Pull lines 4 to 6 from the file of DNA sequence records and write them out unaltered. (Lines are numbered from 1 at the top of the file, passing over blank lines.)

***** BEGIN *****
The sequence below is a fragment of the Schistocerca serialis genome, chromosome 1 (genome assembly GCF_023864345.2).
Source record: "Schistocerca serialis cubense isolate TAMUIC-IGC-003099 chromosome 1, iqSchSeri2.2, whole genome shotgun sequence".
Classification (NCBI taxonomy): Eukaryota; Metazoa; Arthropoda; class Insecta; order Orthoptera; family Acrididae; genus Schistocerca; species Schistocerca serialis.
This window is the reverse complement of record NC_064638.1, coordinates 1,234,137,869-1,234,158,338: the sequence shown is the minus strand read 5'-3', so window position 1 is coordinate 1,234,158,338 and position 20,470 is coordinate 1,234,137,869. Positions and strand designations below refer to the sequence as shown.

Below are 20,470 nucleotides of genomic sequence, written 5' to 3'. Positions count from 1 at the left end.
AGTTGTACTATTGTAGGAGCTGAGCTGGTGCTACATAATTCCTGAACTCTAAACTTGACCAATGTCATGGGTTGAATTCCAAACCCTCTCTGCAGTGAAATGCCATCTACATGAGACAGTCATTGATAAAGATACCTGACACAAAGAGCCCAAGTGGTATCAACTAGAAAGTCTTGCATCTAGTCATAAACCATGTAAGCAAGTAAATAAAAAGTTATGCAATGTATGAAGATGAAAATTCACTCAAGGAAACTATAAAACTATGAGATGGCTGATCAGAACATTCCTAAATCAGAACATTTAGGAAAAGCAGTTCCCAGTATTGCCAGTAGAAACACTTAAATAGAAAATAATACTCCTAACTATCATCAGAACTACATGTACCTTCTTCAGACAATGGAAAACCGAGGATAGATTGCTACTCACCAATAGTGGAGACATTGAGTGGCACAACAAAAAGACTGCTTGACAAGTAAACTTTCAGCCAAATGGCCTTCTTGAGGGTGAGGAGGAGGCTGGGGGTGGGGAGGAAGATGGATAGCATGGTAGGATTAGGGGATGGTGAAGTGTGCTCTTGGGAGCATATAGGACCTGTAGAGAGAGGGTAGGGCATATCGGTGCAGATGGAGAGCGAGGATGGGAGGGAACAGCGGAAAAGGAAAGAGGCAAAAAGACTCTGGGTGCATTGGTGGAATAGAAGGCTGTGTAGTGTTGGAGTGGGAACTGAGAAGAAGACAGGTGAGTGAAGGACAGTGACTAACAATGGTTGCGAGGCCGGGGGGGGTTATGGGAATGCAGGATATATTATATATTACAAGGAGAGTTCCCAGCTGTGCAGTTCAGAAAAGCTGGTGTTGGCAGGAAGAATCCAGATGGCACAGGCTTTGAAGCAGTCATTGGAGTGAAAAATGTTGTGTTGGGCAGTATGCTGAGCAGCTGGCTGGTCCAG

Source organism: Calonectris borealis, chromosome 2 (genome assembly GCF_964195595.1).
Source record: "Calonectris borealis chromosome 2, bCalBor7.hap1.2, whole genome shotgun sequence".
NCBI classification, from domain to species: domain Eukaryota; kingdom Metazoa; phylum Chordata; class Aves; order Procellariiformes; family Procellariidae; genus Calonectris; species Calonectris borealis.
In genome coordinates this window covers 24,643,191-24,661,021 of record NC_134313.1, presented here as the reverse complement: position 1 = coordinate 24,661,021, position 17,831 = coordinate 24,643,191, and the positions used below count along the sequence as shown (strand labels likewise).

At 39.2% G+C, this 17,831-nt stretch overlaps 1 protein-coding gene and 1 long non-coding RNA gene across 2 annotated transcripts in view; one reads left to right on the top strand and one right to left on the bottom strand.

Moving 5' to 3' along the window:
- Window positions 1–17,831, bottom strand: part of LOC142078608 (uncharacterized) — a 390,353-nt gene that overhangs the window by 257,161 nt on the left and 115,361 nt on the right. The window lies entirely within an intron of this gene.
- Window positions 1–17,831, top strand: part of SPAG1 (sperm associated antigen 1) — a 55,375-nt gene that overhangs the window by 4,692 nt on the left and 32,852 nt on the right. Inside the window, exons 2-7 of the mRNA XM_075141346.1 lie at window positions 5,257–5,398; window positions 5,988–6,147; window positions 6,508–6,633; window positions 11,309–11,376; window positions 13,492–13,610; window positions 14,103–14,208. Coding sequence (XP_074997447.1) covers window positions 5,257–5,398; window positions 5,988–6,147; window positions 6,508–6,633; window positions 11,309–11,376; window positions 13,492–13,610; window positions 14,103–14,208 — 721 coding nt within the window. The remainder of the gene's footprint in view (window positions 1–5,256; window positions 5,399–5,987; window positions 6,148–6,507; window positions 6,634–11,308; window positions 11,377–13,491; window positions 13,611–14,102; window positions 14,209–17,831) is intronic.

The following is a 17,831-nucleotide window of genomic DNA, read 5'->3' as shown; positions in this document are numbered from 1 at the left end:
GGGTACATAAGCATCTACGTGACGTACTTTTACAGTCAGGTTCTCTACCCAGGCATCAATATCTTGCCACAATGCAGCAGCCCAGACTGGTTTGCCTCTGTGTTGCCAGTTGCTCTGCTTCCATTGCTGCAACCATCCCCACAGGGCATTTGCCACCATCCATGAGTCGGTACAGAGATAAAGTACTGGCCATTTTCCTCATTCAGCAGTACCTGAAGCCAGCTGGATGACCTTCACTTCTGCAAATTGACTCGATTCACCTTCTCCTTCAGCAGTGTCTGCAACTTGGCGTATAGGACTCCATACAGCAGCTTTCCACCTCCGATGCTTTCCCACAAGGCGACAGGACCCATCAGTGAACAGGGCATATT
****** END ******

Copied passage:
This window is the reverse complement of record NC_064638.1, coordinates 1,234,137,869-1,234,158,338: the sequence shown is the minus strand read 5'-3', so window position 1 is coordinate 1,234,158,338 and position 20,470 is coordinate 1,234,137,869. Positions and strand designations below refer to the sequence as shown.

Below are 20,470 nucleotides of genomic sequence, written 5' to 3'. Positions count from 1 at the left end.
AGTTGTACTATTGTAGGAGCTGAGCTGGTGCTACATAATTCCTGAACTCTAAACTTGACCAATGTCATGGGTTGAATTCCAAACCCTCTCTGCAGTGAAATGCCATCTACATGAGACAGTCATTGATAAAGATACCTGACACAAAGAGCCCAAGTGGTATCAACTAGAAAGTCTTGCATCTAGTCATAAACCATGTAAGCAAGTAAATAAAAAGTTATGCAATGTATGAAGATGAAAATTCACTCAAGGAAACTATAAAACTATGAGATGGCTGATCAGAACATTCCTAAATCAGAACATTTAGGAAAAGCAGTTCCCAGTATTGCCAGTAGAAACACTTAAATAGAAAATAATACTCCTAACTATCATCAGAACTACATGTACCTTCTTCAGACAATGGAAAACCGAGGATAGATTGCTACTCACCAATAGTGGAGACATTGAGTGGCACAACAAAAAGACTGCTTGACAAGTAAACTTTCAGCCAAATGGCCTTCTTGAGGGTGAGGAGGAGGCTGGGGGTGGGGAGGAAGATGGATAGCATGGTAGGATTAGGGGATGGTGAAGTGTGCTCTTGGGAGCATATAGGACCTGTAGAGAGAGGGTAGGGCATATCGGTGCAGATGGAGAGCGAGGATGGGAGGGAACAGCGGAAAAGGAAAGAGGCAAAAAGACTCTGGGTGCATTGGTGGAATAGAAGGCTGTGTAGTGTTGGAGTGGGAACTGAGAAGAAGACAGGTGAGTGAAGGACAGTGACTAACAATGGTTGCGAGGCCGGGGGGGGTTATGGGAATGCAGGATATATTATATATTACAAGGAGAGTTCCCAGCTGTGCAGTTCAGAAAAGCTGGTGTTGGCAGGAAGAATCCAGATGGCACAGGCTTTGAAGCAGTCATTGGAGTGAAAAATGTTGTGTTGGGCAGTATGCTGAGCAGCTGGCTGGTCCAG